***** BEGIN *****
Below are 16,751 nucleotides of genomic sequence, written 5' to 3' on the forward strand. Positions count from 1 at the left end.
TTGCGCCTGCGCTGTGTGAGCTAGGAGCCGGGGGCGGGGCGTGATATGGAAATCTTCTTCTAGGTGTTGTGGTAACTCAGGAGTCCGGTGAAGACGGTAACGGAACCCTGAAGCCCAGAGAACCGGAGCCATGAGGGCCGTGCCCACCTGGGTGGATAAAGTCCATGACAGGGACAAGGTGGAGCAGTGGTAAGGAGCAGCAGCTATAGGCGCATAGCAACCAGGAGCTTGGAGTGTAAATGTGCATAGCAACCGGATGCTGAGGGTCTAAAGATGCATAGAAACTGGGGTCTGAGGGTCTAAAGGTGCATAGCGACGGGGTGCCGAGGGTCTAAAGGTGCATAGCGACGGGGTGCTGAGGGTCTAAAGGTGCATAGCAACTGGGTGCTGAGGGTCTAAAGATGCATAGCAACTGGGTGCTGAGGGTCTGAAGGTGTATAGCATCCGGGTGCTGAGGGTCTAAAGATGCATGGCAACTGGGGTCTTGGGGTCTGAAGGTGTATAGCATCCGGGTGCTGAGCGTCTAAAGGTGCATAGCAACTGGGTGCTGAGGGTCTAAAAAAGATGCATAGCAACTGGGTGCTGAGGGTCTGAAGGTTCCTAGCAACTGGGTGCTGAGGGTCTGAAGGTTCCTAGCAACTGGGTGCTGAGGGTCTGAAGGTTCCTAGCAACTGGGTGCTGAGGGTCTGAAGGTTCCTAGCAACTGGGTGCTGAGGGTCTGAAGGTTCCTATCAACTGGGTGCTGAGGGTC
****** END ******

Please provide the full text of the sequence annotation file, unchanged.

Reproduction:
Below are 16,751 nucleotides of genomic sequence, written 5' to 3' on the forward strand. Positions count from 1 at the left end.
TTGCGCCTGCGCTGTGTGAGCTAGGAGCCGGGGGCGGGGCGTGATATGGAAATCTTCTTCTAGGTGTTGTGGTAACTCAGGAGTCCGGTGAAGACGGTAACGGAACCCTGAAGCCCAGAGAACCGGAGCCATGAGGGCCGTGCCCACCTGGGTGGATAAAGTCCATGACAGGGACAAGGTGGAGCAGTGGTAAGGAGCAGCAGCTATAGGCGCATAGCAACCAGGAGCTTGGAGTGTAAATGTGCATAGCAACCGGATGCTGAGGGTCTAAAGATGCATAGAAACTGGGGTCTGAGGGTCTAAAGGTGCATAGCGACGGGGTGCCGAGGGTCTAAAGGTGCATAGCGACGGGGTGCTGAGGGTCTAAAGGTGCATAGCAACTGGGTGCTGAGGGTCTAAAGATGCATAGCAACTGGGTGCTGAGGGTCTGAAGGTGTATAGCATCCGGGTGCTGAGGGTCTAAAGATGCATGGCAACTGGGGTCTTGGGGTCTGAAGGTGTATAGCATCCGGGTGCTGAGCGTCTAAAGGTGCATAGCAACTGGGTGCTGAGGGTCTAAAAAAGATGCATAGCAACTGGGTGCTGAGGGTCTGAAGGTTCCTAGCAACTGGGTGCTGAGGGTCTGAAGGTTCCTAGCAACTGGGTGCTGAGGGTCTGAAGGTTCCTAGCAACTGGGTGCTGAGGGTCTGAAGGTTCCTAGCAACTGGGTGCTGAGGGTCTGAAGGTTCCTATCAACTGGGTGCTGAGGGTC